Communication and Contacts in Massively Interconnected Systems Part 1: Rent’s Rule and Connectedness between People


By Pavel Barseghyan, PhD

Dallas, USA and Yerevan, Armenia


Communication and contacts between people are the heart of the organization of any human activity.

To account for this important factor in modern systems of the management of human activities it is necessary to develop quantitative methods for the description of communication, contacts and connections between people.

Despite its obvious importance of this direction of research in organizational science it is still remains in the shadow of other equally important issues.

It is important to notice, that similar problems of quantitative description of connectedness of the elements and systems in electronics arose long time ago in the 60’s of the last century.

Over the last 50 years in this area are obtained good theoretical and practical results that can serve as a guide in organization science.

The first result in this direction of quantitative description of connectivity was the so-called Rent’s Rule [1]. Rent, an employee of IBM, empirically established a relation between the number of signal pins of logic blocks as a function of the number of elements in the block.

These studies continue to date in several ways, including the different applications of the Rent’s Rule, generalizations of this rule for use in other areas, as well as the development of the theory of connectivity, which considers the communication and contacts between people as dynamic processes that take place in time and space [2, 3].

This paper consists of two parts. The first part discusses the possibility of using the Rent’s Rule to analyze communications and contacts in human or peopled systems.

The second part of the paper will address the elements of the theory of functions of connectedness and their applications for the analysis of human systems for the needs of organizational science.


Communication and contacts between people is the core of any human activity, including program and project management, enterprise management and much more.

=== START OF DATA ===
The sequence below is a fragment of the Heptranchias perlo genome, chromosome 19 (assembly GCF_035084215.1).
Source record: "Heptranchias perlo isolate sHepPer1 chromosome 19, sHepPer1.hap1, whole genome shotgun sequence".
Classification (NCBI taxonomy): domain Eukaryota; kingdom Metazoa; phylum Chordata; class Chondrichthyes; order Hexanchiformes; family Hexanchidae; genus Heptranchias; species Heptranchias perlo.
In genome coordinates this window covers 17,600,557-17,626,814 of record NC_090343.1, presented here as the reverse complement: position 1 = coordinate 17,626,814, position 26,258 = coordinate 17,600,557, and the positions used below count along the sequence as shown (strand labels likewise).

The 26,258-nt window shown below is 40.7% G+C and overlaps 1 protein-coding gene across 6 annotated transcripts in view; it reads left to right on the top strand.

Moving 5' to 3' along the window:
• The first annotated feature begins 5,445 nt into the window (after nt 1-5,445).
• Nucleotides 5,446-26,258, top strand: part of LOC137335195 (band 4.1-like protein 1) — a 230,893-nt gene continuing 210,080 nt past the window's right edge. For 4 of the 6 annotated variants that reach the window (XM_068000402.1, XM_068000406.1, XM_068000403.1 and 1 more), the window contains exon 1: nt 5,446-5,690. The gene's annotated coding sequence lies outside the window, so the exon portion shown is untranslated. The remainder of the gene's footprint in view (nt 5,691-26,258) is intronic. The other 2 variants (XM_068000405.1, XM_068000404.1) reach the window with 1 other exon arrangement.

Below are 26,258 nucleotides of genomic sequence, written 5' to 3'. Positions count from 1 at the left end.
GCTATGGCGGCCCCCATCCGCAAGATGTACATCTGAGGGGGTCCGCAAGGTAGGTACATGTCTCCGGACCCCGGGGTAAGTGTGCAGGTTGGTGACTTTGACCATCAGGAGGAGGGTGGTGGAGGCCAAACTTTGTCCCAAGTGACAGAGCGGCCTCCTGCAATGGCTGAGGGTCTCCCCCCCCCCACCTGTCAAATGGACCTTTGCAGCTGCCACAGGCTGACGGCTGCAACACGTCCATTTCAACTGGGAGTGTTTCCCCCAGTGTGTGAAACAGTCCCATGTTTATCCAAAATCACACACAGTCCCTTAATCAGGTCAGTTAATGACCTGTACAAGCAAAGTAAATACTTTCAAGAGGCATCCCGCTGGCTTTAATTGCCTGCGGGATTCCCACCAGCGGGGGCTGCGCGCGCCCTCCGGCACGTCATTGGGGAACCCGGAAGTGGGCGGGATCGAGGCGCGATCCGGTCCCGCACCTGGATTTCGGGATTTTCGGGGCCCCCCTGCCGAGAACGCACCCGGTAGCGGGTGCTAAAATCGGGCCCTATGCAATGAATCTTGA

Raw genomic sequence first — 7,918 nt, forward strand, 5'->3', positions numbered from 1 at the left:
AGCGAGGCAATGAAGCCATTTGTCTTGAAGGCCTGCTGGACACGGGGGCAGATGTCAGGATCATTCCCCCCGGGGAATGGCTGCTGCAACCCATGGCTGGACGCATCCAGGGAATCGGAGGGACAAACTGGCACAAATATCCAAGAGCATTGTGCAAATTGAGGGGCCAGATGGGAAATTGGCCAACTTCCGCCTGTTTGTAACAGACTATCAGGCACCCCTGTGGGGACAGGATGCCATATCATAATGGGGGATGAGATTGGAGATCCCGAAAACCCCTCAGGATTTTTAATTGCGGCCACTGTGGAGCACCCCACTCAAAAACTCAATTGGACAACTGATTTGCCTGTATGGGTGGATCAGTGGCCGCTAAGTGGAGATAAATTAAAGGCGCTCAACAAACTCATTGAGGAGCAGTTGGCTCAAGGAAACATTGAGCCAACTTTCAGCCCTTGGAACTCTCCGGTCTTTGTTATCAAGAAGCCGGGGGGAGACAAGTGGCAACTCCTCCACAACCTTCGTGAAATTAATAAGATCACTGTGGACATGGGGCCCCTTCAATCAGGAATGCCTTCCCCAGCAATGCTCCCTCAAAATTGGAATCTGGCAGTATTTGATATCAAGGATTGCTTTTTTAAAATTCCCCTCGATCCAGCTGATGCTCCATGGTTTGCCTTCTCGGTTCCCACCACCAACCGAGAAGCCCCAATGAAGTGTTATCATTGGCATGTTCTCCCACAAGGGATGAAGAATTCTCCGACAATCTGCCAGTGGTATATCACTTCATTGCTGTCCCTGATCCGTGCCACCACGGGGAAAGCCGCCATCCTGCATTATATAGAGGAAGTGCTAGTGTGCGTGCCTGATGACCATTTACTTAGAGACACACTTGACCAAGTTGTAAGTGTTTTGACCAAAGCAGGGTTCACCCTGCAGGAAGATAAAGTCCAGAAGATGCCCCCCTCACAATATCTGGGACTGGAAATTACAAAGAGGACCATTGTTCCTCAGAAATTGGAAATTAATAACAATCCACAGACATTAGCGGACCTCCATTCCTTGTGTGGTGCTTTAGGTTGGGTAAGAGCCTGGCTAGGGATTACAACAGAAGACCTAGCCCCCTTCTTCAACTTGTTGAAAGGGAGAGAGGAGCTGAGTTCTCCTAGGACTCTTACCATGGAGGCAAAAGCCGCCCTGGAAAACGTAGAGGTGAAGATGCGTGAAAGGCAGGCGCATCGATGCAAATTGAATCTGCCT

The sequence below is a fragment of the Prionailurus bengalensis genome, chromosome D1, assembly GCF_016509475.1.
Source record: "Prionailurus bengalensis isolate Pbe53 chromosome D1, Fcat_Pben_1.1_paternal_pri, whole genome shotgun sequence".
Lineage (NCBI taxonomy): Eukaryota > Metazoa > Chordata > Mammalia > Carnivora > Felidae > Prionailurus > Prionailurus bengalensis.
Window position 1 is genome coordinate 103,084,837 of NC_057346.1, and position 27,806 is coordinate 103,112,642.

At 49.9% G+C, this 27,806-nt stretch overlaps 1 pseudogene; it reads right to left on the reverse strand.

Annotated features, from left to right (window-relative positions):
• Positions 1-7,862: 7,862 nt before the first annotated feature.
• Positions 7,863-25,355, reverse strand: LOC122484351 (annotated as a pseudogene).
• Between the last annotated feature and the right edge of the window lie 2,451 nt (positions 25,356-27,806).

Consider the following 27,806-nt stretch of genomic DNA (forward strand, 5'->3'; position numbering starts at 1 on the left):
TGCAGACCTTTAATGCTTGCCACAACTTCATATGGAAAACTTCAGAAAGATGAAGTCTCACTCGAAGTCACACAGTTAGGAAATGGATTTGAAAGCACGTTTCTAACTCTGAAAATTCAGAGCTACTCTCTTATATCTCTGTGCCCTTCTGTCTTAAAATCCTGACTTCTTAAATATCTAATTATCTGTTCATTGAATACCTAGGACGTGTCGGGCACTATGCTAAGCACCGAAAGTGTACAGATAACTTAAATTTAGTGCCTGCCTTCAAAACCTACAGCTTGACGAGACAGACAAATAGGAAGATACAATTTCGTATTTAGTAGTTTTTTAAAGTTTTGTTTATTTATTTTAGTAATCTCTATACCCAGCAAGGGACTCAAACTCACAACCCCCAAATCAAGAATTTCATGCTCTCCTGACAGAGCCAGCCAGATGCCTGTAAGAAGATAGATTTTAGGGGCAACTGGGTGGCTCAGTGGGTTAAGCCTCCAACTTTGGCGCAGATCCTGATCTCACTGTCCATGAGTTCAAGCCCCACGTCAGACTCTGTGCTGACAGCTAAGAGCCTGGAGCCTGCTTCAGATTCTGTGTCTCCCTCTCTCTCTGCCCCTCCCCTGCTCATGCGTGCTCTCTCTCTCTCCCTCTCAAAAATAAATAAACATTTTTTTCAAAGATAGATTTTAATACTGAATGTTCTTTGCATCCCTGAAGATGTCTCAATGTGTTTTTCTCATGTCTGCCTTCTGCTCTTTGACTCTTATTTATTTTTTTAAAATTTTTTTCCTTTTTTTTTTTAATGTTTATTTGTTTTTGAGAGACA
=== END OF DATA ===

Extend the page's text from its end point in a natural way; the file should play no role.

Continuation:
Together, all the different methods of communication and contacts between people determine their connectedness, which is the real core of the organization of work or undertaking of any size.

Accordingly, the considerations involved with the connectedness between people, must play a crucial role in modern methodologies of the organization of human work. It also means that the quantitative methods of organizational science, in turn, should take due account of the quantitative aspects of the problem of connectedness and contacts between people.


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About the Author 

flag-Armenia-USApavel-barseghyanPavel Barseghyan, PhD    

Dr. Pavel Barseghyan is a consultant in the field of quantitative project management, project data mining and organizational science. Has over 40 years experience in academia, the electronics industry, the EDA industry and Project Management Research and tools development. During the period of 1999-2010 he was the Vice President of Research for Numetrics Management Systems. Prior to joining Numetrics, Dr. Barseghyan worked as an R&D manager at Infinite Technology Corp. in Texas. He was also a founder and the president of an EDA start-up company, DAN Technologies, Ltd. that focused on high-level chip design planning and RTL structural floor planning technologies. Before joining ITC, Dr. Barseghyan was head of the Electronic Design and CAD department at the State Engineering University of Armenia, focusing on development of the Theory of Massively Interconnected Systems and its applications to electronic design. During the period of 1975-1990, he was also a member of the University Educational Policy Commission for Electronic Design and CAD Direction in the Higher Education Ministry of the former USSR. Earlier in his career he was a senior researcher in Yerevan Research and Development Institute of Mathematical Machines (Armenia). He is an author of nine monographs and textbooks and more than 100 scientific articles in the area of quantitative project management, mathematical theory of human work, electronic design and EDA methodologies, and tools development. More than 10 Ph.D. degrees have been awarded under his supervision. Dr. Barseghyan holds an MS in Electrical Engineering (1967) and Ph.D. (1972) and Doctor of Technical Sciences (1990) in Computer Engineering from Yerevan Polytechnic Institute (Armenia).  Pavel’s publications can be found here: http://www.scribd.com/pbarseghyan and here: http://pavelbarseghyan.wordpress.com/.  Pavel can be contacted at [email protected]